The FPS1000 Platinum / FPS1000HD specifications and upgrade options
The original FPS4000 specifications and upgrade options
Preparing the FPS1000HD for best performance and low noise
- The sensors needs to be warm before recording (to avoid CMOS sensor vertical lines/stripes)
- Calibration should be done to eliminate CMOS sensor artifacts (Corrective model from sensor information)
- Erase the memory while in the resolution and fps mode that you wish to record in (Arm the camera to record on the record button, hold down main button on top and press record button again. Complete memory is overwritten with black frames at the chosen resolution)
- Make sure to use freshly recharged batteries. Fully charged batteries last at best around 1½ hour depending on use
- The camera is armed with one press on the record button on the screen. It is now flashing red. A second press on the record button will start the recording. Recording is stopped by pressing the stop button.
- External trigger can also be used to start and stop recording by holding down a normally-open contact through the 2.5mm jack on the side.
Software and File transfer
- The cameras was shipped with the following files on a SD card FPS1000.EXE
- Transfer of JPG files is only recommended for a quick review, proper development of DNG files is recommended.
Development of RAW files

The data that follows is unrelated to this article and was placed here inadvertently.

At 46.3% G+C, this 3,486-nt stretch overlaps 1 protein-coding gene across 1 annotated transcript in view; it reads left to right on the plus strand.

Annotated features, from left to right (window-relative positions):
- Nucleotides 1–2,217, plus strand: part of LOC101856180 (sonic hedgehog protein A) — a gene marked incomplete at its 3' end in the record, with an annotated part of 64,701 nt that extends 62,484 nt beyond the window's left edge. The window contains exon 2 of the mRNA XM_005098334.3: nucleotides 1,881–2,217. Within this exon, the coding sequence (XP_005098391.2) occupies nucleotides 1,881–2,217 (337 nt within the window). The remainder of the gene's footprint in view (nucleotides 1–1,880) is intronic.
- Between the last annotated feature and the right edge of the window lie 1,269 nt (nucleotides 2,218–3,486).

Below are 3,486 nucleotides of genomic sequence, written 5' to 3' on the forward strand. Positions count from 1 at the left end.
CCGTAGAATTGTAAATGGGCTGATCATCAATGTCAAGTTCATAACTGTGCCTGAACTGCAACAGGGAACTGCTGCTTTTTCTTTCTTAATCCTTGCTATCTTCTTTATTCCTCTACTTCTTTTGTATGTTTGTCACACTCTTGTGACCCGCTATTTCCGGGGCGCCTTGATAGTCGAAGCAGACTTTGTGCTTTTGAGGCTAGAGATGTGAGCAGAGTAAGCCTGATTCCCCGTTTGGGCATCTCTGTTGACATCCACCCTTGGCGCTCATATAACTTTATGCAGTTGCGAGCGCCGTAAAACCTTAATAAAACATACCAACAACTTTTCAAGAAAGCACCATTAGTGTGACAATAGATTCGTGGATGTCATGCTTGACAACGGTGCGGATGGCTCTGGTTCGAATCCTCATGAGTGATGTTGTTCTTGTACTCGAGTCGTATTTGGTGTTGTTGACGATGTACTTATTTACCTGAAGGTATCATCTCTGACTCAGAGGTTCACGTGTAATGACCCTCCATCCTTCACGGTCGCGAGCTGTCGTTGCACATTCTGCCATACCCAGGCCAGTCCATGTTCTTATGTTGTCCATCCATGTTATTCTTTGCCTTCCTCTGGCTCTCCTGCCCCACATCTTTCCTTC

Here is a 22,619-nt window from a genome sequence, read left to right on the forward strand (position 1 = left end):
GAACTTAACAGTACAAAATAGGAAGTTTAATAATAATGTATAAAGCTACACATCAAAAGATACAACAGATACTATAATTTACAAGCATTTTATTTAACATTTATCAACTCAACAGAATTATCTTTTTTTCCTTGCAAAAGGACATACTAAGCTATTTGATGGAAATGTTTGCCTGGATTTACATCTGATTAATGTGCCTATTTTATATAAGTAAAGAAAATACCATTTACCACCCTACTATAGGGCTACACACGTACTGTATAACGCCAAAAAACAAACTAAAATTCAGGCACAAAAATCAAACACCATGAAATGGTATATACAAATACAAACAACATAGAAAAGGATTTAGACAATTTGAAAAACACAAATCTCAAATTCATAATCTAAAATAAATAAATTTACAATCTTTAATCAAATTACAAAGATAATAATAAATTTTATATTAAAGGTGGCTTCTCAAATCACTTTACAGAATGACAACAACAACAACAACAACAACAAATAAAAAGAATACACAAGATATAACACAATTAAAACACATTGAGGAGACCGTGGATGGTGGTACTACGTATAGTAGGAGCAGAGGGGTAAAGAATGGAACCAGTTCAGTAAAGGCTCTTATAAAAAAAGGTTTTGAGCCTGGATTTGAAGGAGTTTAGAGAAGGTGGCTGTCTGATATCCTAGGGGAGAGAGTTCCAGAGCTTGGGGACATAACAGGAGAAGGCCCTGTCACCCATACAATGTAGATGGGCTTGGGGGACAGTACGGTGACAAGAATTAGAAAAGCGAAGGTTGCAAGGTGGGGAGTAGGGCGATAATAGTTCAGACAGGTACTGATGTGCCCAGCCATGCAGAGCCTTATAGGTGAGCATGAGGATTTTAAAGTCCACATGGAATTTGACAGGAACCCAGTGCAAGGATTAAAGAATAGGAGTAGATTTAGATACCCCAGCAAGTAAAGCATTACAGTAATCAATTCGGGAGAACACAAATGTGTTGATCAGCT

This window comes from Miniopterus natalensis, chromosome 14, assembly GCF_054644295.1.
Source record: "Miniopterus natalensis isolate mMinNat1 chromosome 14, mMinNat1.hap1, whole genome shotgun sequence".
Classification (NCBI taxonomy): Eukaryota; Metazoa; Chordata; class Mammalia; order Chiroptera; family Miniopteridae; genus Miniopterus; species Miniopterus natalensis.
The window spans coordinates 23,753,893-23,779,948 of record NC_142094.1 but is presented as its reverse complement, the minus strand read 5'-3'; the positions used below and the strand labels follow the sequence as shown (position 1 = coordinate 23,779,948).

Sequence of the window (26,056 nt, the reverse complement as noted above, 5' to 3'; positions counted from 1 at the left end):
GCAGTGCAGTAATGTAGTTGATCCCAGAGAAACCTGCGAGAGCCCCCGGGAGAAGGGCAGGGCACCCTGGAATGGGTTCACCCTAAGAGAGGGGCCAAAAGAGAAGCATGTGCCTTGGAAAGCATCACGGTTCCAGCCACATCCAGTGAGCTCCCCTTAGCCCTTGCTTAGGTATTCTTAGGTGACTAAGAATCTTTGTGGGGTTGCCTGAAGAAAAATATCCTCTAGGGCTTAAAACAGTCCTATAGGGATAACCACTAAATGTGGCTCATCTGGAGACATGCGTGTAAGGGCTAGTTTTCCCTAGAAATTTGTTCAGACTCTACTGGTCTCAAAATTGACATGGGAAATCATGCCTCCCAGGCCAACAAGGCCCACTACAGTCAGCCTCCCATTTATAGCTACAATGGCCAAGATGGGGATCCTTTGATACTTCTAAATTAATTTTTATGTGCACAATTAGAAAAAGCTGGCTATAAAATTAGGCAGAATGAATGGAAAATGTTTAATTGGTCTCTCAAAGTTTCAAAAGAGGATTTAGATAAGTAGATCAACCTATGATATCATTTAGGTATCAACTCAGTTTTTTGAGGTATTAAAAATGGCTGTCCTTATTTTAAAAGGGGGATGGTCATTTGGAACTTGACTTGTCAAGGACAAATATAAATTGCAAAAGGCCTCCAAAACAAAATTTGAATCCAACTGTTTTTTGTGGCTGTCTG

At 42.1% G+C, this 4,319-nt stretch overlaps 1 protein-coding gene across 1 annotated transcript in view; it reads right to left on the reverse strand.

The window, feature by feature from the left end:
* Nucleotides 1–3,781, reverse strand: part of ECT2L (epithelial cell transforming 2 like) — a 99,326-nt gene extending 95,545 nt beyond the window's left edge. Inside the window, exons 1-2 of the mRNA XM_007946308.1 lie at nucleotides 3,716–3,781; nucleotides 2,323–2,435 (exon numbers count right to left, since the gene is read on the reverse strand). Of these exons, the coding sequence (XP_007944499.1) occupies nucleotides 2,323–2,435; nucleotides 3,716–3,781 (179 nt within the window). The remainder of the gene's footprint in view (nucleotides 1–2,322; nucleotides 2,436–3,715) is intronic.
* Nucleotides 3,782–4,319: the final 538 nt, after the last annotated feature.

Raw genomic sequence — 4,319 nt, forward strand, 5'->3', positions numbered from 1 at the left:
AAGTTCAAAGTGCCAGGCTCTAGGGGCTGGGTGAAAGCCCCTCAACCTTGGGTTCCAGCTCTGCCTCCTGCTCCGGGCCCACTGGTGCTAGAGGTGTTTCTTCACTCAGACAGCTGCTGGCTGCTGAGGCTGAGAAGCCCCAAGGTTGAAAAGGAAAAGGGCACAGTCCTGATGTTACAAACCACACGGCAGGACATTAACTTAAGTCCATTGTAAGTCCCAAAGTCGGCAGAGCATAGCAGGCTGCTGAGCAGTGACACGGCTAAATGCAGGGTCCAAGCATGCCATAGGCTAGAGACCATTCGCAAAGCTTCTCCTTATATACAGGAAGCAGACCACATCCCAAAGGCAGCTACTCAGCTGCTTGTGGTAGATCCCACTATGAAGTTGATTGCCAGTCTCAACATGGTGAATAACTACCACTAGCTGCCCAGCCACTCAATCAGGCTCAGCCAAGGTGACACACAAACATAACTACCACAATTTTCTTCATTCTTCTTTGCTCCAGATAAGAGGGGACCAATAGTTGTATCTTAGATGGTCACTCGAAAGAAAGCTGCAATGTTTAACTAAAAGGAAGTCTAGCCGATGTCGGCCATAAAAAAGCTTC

- The FPS1000/4000 uses Adobe DNG (Digital Negative) format which is a format similar to RAW in terms of raw image data, but with use of TIFF specifications manages a file size 15-20 times smaller than RAW.
- Adobe Photoshop and Lightroom natively supports DNG files
- When the DNG files are imported into Adobe Lightroom, they are all completely pitch dark. They need 3-4 full F/stops up in exposure to be developed, depending on how bright the highlights are in the scene. Do not use any AUTO adjustment features, this will give frames of varying brightness. The result is a video that is impossible to look at and might induce seizures.
Making pictures into a video
- Any program that can combine a series of pictures into a video format can be used. There is no sound recording in high speed cameras.
- I personally use Cyberlink PowerDirector as my normal video editing program due to its ease of time line editing, with much resemblances to the elegant simplicity of Windows Movie Maker, but still with a lot of advanced features. It is a good pieces of software compared to the cheap price, when its often on offer.